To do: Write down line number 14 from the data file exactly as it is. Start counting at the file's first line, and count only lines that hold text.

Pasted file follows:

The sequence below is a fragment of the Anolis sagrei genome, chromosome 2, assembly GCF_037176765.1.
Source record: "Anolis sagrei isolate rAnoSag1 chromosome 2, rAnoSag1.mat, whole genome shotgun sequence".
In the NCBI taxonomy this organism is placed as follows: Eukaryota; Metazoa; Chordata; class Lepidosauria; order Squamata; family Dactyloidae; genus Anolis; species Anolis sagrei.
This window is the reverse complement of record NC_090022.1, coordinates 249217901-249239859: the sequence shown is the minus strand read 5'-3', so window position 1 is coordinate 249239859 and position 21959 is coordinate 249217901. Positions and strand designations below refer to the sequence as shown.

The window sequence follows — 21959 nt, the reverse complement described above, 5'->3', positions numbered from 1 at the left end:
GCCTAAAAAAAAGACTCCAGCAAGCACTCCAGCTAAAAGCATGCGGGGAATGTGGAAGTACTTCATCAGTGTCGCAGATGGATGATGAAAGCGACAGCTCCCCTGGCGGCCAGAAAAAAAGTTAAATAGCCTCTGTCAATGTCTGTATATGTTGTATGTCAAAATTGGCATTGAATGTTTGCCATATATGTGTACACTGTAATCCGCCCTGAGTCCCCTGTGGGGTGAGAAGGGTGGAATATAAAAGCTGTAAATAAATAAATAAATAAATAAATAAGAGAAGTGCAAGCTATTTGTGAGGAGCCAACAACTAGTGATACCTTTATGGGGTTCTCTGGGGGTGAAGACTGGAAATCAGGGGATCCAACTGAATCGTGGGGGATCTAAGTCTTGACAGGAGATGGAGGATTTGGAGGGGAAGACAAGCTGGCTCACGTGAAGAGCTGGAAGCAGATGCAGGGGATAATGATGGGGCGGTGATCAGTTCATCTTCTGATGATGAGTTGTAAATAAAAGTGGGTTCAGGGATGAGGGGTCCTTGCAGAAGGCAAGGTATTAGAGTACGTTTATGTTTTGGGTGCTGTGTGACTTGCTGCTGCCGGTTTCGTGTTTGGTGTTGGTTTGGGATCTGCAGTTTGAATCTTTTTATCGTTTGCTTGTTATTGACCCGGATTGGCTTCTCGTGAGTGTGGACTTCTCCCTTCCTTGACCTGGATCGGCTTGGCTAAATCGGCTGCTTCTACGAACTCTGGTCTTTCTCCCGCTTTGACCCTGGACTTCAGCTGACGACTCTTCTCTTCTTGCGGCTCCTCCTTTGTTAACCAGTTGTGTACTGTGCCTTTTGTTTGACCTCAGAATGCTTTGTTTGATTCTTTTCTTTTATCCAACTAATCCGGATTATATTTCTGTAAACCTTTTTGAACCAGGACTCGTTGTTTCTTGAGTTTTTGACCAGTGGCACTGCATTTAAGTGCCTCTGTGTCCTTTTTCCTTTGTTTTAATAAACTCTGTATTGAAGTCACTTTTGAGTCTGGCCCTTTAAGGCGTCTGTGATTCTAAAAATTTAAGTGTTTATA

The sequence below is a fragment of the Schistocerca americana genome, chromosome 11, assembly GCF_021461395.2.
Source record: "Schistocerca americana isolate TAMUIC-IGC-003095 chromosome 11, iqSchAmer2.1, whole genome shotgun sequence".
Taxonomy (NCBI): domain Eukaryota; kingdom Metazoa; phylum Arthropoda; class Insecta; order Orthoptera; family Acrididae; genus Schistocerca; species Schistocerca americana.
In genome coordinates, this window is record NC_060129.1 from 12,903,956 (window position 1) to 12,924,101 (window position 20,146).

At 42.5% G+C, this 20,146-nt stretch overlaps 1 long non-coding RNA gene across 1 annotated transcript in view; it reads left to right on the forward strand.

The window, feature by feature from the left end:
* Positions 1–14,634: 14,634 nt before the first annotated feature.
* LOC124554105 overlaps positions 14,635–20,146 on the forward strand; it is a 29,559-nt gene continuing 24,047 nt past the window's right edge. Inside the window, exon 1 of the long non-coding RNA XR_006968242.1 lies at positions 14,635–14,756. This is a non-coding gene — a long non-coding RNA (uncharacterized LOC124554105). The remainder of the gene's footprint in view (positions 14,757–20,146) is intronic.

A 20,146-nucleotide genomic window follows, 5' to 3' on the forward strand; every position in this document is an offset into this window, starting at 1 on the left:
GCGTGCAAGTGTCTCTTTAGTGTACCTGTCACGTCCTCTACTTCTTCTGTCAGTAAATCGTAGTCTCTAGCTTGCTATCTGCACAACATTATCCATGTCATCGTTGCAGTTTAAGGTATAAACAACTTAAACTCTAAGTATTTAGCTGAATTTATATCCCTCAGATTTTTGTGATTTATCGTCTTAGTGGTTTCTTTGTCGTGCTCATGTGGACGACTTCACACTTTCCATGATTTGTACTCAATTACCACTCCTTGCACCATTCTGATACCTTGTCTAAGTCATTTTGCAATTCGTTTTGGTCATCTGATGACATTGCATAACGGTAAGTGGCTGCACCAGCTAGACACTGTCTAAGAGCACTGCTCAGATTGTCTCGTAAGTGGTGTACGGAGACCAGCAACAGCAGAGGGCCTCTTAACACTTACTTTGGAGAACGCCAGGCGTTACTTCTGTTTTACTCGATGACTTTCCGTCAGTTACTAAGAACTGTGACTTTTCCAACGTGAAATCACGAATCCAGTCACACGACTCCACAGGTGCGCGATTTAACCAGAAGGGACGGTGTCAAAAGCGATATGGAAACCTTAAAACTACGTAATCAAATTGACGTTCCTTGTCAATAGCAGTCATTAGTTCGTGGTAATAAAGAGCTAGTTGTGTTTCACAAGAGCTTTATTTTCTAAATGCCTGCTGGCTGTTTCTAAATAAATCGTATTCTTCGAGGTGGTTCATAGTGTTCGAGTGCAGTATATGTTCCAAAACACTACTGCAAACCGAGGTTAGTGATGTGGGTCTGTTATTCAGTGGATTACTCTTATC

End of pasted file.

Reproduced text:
* LOC124554105 overlaps positions 14,635–20,146 on the forward strand; it is a 29,559-nt gene continuing 24,047 nt past the window's right edge. Inside the window, exon 1 of the long non-coding RNA XR_006968242.1 lies at positions 14,635–14,756. This is a non-coding gene — a long non-coding RNA (uncharacterized LOC124554105). The remainder of the gene's footprint in view (positions 14,757–20,146) is intronic.